How to Become a School Counselor in Ohio

School counselors occupy an increasingly vital role in the educational teams who strive to support students' success. The Bureau of Labor Statistics projects that demand in this field should increase 13% from 2016-2026, which is faster than the national average. A student exploring how to become a school counselor in Ohio should begin by examining pertinent qualities, which include compassion, empathy, and interpersonal skills, as this role requires managing intimate knowledge of students and their families.

Each candidate must possess an advanced degree in school counseling or a related field, along with a professional pupil services license in school counseling. This guide contains specific educational, licensing information, and resources for aspiring counselors.

Counseling License and Career Requirements in Ohio

Explore more pathways to becoming a counselor in Ohio here

Education and Experience Requirements

The section below includes information about which degrees Ohio students should consider at the bachelor's and master's degree levels. A student may also earn a doctorate in counseling, but a professional must hold a master's at minimum to obtain licensure. This section also includes some details about coursework, credit requirements, and licensure requirements.

Aspiring counselors should strongly consider programs that hold accreditation through the Council for Accreditation of Counseling and Related Educational Programs

Since guidance counselors directly influence students' lives and handle sensitive information, each professional will need a bachelor's and a master's degree that prepares them for field experiences. While schools do not require a specific bachelor's degree, students should consider a major in counseling, psychology, or sociology. Programs typically require at least 120 credits. Common courses include counseling methods, probability and statistics, research methodology, developmental psychology, theories of personality, and biological foundations of psychology.

A master's degree typically requires a minimum of 60 credits. Core courses include law and ethics, group counseling, career guidance, leadership and advocacy, social justice practices, and intervention methods.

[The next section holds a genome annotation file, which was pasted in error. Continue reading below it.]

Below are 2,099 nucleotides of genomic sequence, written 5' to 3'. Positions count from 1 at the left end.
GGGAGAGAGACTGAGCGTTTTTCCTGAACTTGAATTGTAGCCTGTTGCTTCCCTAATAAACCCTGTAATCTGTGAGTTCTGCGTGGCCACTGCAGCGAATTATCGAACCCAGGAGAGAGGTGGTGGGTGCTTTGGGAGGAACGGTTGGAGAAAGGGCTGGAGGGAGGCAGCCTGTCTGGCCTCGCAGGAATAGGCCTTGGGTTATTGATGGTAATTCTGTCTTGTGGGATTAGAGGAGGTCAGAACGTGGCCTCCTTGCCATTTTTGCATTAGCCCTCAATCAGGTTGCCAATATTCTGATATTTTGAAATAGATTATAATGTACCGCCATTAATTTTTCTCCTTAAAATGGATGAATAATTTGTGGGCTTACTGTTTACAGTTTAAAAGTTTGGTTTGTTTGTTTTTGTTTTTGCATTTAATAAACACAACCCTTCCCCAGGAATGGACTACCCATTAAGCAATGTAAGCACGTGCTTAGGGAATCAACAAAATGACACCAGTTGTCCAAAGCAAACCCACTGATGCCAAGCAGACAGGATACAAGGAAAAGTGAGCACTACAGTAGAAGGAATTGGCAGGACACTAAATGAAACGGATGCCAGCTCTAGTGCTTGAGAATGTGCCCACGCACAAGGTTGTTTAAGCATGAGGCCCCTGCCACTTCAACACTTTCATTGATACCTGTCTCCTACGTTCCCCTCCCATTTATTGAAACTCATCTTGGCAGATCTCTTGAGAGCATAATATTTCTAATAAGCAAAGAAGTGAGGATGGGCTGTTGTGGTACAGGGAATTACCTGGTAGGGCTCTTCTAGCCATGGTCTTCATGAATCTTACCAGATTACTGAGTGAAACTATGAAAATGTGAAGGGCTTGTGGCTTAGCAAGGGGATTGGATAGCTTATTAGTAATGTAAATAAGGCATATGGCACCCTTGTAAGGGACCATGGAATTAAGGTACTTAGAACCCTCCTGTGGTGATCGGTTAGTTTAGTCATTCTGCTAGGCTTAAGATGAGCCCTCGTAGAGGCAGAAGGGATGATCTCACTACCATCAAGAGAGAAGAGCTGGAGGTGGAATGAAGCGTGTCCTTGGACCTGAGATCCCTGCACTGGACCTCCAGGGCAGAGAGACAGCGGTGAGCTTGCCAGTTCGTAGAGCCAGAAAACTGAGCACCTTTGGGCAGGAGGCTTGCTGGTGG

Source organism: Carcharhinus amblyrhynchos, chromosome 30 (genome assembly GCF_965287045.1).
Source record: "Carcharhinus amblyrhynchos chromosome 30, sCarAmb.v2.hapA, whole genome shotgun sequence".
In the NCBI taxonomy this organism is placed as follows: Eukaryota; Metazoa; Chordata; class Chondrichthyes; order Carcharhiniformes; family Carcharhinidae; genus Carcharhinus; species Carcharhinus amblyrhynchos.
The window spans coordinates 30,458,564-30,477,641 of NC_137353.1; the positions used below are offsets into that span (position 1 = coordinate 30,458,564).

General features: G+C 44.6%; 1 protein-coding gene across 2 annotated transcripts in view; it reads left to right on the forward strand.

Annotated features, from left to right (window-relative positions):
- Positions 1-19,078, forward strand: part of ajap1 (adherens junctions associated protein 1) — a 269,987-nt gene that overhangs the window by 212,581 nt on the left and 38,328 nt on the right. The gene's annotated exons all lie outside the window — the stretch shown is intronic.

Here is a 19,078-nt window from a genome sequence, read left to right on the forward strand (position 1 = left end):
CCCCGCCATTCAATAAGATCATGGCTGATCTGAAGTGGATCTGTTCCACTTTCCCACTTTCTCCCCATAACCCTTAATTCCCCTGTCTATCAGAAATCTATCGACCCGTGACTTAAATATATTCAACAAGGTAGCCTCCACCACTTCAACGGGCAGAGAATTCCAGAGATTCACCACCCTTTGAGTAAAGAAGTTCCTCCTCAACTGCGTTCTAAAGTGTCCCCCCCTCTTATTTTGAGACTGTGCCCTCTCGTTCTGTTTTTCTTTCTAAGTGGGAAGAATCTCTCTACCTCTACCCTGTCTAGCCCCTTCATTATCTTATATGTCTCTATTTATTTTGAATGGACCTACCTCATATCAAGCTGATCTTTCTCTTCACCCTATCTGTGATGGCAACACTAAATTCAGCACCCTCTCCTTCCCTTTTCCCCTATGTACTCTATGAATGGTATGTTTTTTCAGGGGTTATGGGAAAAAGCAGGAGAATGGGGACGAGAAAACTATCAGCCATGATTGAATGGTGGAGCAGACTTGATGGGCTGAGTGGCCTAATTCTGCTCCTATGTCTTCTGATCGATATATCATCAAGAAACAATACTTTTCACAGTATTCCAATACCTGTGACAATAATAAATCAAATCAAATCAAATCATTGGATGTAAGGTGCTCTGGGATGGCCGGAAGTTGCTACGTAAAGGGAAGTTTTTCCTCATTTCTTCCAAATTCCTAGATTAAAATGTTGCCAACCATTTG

Aspiring counselors should strongly consider programs that hold accreditation through the Council for Accreditation of Counseling and Related Educational Programs (CACREP). Schools with CACREP accreditation indicate to employers and the state that students understand pertinent knowledge and skills for the field. To qualify for licensure, each student must obtain a BCI/FBI background check, provide proof of graduate-level degree completion, and meet the minimum score on the Ohio assessment for educators.

Interested in pursuing an education in school counseling? Check out the following pages to explore available academic programs by level:

Practicum and Internship

The state of Ohio requires each aspiring school counselor to complete at least 600 contact hours in a K-12 school setting. A licensed school counselor must oversee the students' initial induction year. Ohio also accepts licensed educators who hold two years of teaching experience or candidates with three years of licensed counseling experience in another state.

Application and Exam Requirements for Ohio School Counselors

The Ohio Counselor, Social Worker, and Marriage and Family Therapist Board prefers that each student holds a CACREP-accredited master's degree to qualify for the national counselor examination (NCE) and obtain licensure. However, the National Board for Certified Counselors accepts students from non-CACREP programs who provide additional documentation.

The prequalification process requires an applicant to submit official transcripts, complete a BCI and FBI background check, and complete the online application. Once approved, Ohio allows students six months to complete the exam. Otherwise, candidates must repeat the process.

The NCE contains 200 multiple-choice questions and requires just under four hours to complete. This exam does not utilize a curve, so students' scores do not alter based on other learners taking the exam. However, examinees may compare their score to national results. The exam assesses pertinent knowledge and skills, including:

  • Human growth and development
  • Social and cultural diversity
  • Counseling and helping relationships
  • Group counseling and group work
  • Career counseling
  • Assessment and testing
  • Research and program evaluation
  • Professional counseling orientation and ethical practice